Researchers at the University of Bath have developed a new material, inspired by the lightweight structure of a meringue dessert, that can help reduce aircraft engine noise and improve passenger comfort.
According to the researchers behind the material, the low-density graphene-based airgel weighs just 2.1 kg per cubic meter, making it the lightest soundproofing ever made.
Aircraft manufacturers could use it as insulation in aircraft engines to reduce noise to 16dB, reducing the roar of a 105dB jet engine taking off to a noise closer to that of a hair dryer.
The airgel’s meringue-like structure makes it extremely lightweight, meaning it could act as an insulator in aircraft engine nacelles, with almost no increase in overall weight, the team added.
The material is further optimized by the research team to provide better heat dissipation, providing benefits for fuel efficiency and safety.
“Obviously this is a very exciting material that experts can apply in products in a variety of ways – initially in aerospace, but potentially in many other fields, such as automotive and marine transportation, as well as building and construction,” says Professor Michele Meo from the University’s Department of Mechanical Engineering.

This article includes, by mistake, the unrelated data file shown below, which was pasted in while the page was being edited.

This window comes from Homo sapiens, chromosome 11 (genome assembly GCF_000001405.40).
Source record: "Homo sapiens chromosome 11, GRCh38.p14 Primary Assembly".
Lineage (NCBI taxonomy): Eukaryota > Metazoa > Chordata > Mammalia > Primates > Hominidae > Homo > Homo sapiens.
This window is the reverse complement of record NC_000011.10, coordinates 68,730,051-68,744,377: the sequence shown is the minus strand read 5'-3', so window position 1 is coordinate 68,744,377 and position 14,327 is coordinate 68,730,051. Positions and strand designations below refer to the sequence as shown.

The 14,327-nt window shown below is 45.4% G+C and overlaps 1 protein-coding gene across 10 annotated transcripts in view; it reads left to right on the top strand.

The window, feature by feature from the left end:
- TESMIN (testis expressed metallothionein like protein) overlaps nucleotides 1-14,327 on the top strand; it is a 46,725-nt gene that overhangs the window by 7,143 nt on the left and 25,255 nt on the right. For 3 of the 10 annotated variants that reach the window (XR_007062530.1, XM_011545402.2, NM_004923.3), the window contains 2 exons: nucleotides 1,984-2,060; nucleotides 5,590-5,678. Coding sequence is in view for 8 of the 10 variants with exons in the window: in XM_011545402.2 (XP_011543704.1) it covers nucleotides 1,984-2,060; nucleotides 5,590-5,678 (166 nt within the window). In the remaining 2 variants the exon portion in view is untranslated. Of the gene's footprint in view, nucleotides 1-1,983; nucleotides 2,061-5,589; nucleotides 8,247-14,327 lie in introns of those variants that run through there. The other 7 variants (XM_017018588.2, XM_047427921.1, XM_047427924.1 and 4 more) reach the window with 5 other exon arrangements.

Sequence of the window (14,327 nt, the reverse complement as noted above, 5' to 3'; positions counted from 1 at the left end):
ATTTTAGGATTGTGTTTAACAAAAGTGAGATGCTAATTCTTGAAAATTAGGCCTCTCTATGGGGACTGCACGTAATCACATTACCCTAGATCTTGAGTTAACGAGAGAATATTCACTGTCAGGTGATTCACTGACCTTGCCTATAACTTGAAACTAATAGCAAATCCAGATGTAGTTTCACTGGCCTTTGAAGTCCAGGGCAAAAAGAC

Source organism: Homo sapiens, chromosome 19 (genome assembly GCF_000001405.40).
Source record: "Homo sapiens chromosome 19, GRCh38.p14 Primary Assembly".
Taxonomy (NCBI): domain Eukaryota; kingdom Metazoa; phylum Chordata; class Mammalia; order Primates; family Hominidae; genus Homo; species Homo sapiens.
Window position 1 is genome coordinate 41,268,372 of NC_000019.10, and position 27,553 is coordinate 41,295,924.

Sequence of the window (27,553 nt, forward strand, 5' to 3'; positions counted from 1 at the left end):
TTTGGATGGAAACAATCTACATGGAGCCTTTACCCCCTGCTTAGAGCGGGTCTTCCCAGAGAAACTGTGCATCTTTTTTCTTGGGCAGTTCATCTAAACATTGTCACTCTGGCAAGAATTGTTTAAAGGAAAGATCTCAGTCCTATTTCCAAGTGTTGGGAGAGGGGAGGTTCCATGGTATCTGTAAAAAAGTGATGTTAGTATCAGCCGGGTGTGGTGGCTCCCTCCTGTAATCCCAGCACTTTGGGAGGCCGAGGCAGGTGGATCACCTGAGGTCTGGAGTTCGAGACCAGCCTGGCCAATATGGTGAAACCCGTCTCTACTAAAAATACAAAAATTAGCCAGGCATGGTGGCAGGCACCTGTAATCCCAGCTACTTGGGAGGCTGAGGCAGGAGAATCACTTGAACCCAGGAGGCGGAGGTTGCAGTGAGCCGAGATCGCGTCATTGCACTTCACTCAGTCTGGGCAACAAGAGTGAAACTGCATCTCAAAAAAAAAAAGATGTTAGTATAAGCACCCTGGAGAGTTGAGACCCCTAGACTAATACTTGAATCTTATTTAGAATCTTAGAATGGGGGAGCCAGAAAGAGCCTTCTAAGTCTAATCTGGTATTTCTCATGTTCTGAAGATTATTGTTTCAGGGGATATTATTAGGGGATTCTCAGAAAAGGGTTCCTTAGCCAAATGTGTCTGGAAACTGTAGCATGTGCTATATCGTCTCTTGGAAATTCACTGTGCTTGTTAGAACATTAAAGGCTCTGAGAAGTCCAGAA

Meo added: “We have produced such an extremely low density by using a liquid combination of graphene oxide and a polymer, which is formed with whipped air bubbles and frozen.
At a very basic level, we can compare the technique to whipping proteins to make meringues – it is sturdy but contains a lot of air, so there is no weight or efficiency loss to achieve huge improvements in comfort and sound.
Although the team’s initial focus was on working with partners in aerospace to develop the material testing as a sound insulator in aircraft engines, they said the material could also help make panels in helicopters or car engines.
They also estimate the airgel could be up and running within 18 months. The researchers, from Bath’s Materials and Structures Center ( MAST), published their method for manufacturing the materials in the journal Nature Scientific Reports.